The top recipient was Pratt & Whitney Canada Corp., which was funnelled $1.5-billion during those years, followed by Bombardier Inc., which got $745-million.

What the figures show is quite simple, says John Williamson, federal director of the CTF: "Government officials just aren't capable of finding those companies that will in fact earn a return on corporate handouts."

Proponents of government subsidies argue that they create jobs, encourage research and development and spur economic growth. But often, the opposite happens.

CTF cites the auto sector as a prime example of failed corporate welfare. General Motors of Canada Ltd. and Ford Motor Co. of Canada Ltd. have received hundreds of millions of dollars in handouts from the Canadian government. But that hasn't stopped them from wrenching restructurings and slashing thousands of jobs as they find themselves unable to compete with their more efficient Asian competitors.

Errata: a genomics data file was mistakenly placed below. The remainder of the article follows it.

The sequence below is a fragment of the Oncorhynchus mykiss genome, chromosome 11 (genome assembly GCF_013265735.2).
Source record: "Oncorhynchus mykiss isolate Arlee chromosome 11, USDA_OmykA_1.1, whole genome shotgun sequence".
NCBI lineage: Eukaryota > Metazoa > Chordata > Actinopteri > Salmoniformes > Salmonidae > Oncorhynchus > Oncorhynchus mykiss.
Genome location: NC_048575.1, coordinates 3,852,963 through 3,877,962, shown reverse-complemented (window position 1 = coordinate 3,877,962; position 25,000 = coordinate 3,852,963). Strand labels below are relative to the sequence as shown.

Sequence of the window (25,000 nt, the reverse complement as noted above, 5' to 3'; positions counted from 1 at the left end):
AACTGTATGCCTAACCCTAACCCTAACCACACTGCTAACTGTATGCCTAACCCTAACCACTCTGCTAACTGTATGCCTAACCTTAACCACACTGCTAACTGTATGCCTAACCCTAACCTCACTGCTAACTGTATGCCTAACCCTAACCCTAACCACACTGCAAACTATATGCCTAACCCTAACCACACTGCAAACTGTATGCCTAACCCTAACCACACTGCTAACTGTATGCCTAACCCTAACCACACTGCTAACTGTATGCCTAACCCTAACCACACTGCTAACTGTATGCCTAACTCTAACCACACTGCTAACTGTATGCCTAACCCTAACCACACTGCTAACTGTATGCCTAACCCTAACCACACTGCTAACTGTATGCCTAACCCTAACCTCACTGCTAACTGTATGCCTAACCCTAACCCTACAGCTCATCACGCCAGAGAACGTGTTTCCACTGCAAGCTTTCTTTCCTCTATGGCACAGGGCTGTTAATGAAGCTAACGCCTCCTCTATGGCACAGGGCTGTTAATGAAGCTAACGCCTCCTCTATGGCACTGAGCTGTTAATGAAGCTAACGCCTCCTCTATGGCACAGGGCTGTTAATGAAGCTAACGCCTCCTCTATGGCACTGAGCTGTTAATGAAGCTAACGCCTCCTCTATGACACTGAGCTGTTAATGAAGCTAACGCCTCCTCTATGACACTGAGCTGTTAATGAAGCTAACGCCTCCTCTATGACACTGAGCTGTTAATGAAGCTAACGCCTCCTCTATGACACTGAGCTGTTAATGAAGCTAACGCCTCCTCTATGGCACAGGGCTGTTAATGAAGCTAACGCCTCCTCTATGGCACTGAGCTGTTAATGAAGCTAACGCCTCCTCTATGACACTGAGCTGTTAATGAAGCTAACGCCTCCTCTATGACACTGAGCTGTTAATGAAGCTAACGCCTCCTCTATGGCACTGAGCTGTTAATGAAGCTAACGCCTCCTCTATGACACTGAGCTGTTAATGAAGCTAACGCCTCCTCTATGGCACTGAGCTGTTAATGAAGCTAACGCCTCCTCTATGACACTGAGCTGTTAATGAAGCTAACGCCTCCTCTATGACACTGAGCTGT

Recently, Prime Minister Stephen Harper announced that $350-million of the government's new $1.5- billion eco Trust fund to support provincial projects to cut greenhouse gases would go to Quebec, quite conveniently ahead of the provincial election.

So what would happen if Industry Canada abolished its corporate subsidy program?

It could realize annual savings of $2-billion to $4-billion, or enough for a two- to three-percentage point cut in corporate income taxes, says the CTF, a hefty cut that would benefit all businesses.

Interprovincial trade barriers are also inhibiting Canadian competitiveness at the expense of consumers --and workers.

"Probably of all the markets in Canada that are cluttered up with regulation, the labour market would be the biggest one and it's the workers themselves and employers that are penalized by the difficulty of moving from province to another," says Mr. Manning in an interview.